Also, if you're in New Zealand, you should be sure to choose a font with a sufficient set of macrons for use in Māori words.

Fact: Serif fonts are considered easier to read in print because the structure of the serif leads a reader's eye more easily across the form of the text.

Great - I've picked my font, how do I use it?

How you use spacing in your typography actually has a physical effect on the reader. By adding white space between lines you are giving a reader a break and not overwhelming their eyes with lines of text. Keeping lines lengths to the optimum number of characters ensures the eye can sweep across a page back and forward at a comfortable speed. A line of text that is too short can fatigue the eye by causing it to dart back too often.

Good spacing aids readability. By adding a little space to text — both between lines and in the margins — you are helping users better interact with the words. - UX Planet

Here are some handy tips to ensure users find it simple to interact with your design:

  • The line length for a block of text should be between 55 - 75 characters (For a mobile application line length should be only 30 - 40 characters)

  • To find the optimum line spacing, multiply your font size by 1.618.

Fact: In design for print, ‘line spacing’ is known as leading. This term originates from typesetting, where lines of lead were placed between lines of type to create different spacing widths. Tracking is the term for ‘letter spacing’.

hannes-wolf-74352.jpg

Image of metal type with leading, credit: Hannes Wolf

Keep it in order

Visual hierarchy in your design will guide users as they navigate your site. Design shack discusses more broadly why “Every design needs three levels of typographic hierarchy”. This creates enough variation allowing a user to identify a title or a heading, then find the most important information and content breaks simply by scanning the page. Titles, subtitles, h1, h2, h3, pull quotes, captions and styling are all ways to apply a different level of hierarchy to text.

The absence of hierarchy will distract the users and prevent them from determining the most relevant section of information. - UX Passion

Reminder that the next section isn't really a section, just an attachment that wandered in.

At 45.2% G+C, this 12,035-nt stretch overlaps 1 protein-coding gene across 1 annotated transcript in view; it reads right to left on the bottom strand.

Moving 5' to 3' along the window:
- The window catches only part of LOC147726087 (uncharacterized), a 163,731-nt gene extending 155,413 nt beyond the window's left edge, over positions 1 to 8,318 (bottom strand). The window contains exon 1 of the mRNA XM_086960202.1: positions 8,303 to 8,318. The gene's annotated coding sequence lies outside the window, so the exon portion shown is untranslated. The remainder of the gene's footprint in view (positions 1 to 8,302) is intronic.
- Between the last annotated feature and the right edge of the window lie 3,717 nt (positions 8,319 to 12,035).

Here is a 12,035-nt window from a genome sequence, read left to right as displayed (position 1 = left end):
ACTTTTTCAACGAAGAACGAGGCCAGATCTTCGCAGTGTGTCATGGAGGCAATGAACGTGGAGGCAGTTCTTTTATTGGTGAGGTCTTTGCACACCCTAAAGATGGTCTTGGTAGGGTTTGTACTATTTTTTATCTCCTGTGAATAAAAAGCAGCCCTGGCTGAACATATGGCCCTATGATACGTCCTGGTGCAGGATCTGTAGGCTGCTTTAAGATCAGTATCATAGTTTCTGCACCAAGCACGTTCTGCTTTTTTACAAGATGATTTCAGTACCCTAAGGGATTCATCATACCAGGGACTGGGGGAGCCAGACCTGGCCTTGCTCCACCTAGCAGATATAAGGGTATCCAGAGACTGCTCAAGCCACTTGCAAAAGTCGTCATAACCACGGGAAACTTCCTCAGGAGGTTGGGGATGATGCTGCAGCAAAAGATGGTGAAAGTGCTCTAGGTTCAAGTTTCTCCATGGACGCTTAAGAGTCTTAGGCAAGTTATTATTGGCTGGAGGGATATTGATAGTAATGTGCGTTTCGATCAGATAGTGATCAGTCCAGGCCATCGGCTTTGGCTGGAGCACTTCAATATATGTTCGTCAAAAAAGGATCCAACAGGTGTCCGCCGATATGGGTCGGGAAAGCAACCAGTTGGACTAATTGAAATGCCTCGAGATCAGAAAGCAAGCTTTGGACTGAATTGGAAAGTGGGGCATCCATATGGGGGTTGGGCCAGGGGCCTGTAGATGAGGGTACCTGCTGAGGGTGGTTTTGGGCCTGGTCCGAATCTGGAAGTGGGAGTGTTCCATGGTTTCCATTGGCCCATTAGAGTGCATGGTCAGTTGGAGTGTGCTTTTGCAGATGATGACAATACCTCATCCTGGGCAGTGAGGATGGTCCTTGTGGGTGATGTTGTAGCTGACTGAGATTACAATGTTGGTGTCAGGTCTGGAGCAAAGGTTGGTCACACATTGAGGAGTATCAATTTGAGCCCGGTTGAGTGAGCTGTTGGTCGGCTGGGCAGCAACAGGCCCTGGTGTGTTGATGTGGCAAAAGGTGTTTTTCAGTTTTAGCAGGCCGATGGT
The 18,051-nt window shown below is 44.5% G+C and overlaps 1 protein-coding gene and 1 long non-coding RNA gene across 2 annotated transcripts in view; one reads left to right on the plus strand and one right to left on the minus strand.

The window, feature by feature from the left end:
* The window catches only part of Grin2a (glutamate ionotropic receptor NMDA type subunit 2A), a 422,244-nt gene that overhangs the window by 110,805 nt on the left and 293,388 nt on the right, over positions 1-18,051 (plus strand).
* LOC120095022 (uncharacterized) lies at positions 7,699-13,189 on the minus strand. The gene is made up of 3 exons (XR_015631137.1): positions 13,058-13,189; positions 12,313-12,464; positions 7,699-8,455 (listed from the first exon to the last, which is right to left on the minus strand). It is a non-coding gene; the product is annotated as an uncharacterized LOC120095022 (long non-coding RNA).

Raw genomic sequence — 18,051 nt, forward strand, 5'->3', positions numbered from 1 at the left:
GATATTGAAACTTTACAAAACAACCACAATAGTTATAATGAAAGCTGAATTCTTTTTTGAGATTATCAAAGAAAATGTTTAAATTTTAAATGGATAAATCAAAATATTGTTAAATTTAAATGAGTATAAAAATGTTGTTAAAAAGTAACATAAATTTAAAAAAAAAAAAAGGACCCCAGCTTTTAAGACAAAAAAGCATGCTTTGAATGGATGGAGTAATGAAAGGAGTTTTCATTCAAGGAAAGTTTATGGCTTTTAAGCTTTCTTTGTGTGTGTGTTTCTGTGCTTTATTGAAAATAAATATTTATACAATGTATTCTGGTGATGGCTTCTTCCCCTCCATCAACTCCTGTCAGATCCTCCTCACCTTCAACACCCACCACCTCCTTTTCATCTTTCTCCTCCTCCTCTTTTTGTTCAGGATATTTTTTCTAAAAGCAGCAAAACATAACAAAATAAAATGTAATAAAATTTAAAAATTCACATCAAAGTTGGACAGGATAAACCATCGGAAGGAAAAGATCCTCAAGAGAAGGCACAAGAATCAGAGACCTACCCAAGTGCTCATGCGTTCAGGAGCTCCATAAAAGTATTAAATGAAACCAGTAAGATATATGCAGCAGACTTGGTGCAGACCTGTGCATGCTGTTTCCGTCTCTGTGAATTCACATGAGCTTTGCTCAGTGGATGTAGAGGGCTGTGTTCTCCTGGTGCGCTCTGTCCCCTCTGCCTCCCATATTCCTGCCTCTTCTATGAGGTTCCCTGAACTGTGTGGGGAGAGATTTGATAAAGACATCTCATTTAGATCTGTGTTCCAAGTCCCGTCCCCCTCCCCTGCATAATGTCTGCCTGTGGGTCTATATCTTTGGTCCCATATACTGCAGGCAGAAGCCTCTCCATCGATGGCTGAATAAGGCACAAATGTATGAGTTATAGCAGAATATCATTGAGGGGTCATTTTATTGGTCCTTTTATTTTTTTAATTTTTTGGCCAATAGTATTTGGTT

Contrast and colour

How much contrast and colour to use is a balancing act. What you see on your screen can be quite different to a user's screen. Test your application on different monitors to make sure the level of contrast is enough to make your text readable, don’t assume that everyone will see crisp and clear text like on your retina or 4k display.

If your text is bulky, the highest contrast (#000000 on #FFFFFF) may cause more eye fatigue over a long period of time. In this situation, consider if a shade of grey is easier to read. Also consider contrast in context of mobile - if your application needs to be viewed outside, text with low contrast will be harder to see in daylight.

person on phone outsideImage from Tirachard Kumtanom

If you chose not to read any of that, here it is in 50 words or less:

  • Letterpress is old

  • Typography is a relevant art (I promise)

  • Pick a flexible font

  • Follow the simple rules for optimal line length and line spacing

    • Line length of 55 - 75 character for web

    • Line spacing at 1.618 x text height

  • Create hierarchy - don't distract, lead.

 

About the author
Dani Smith

Bridging the gap between design and marketing, digital and print. 

Post your comment

Comments

No one has commented on this page yet.

RSS feed for comments on this page | RSS feed for all comments

Like what you have read?

Sign up for our weekly blog digest sent to your inbox.

Subscribe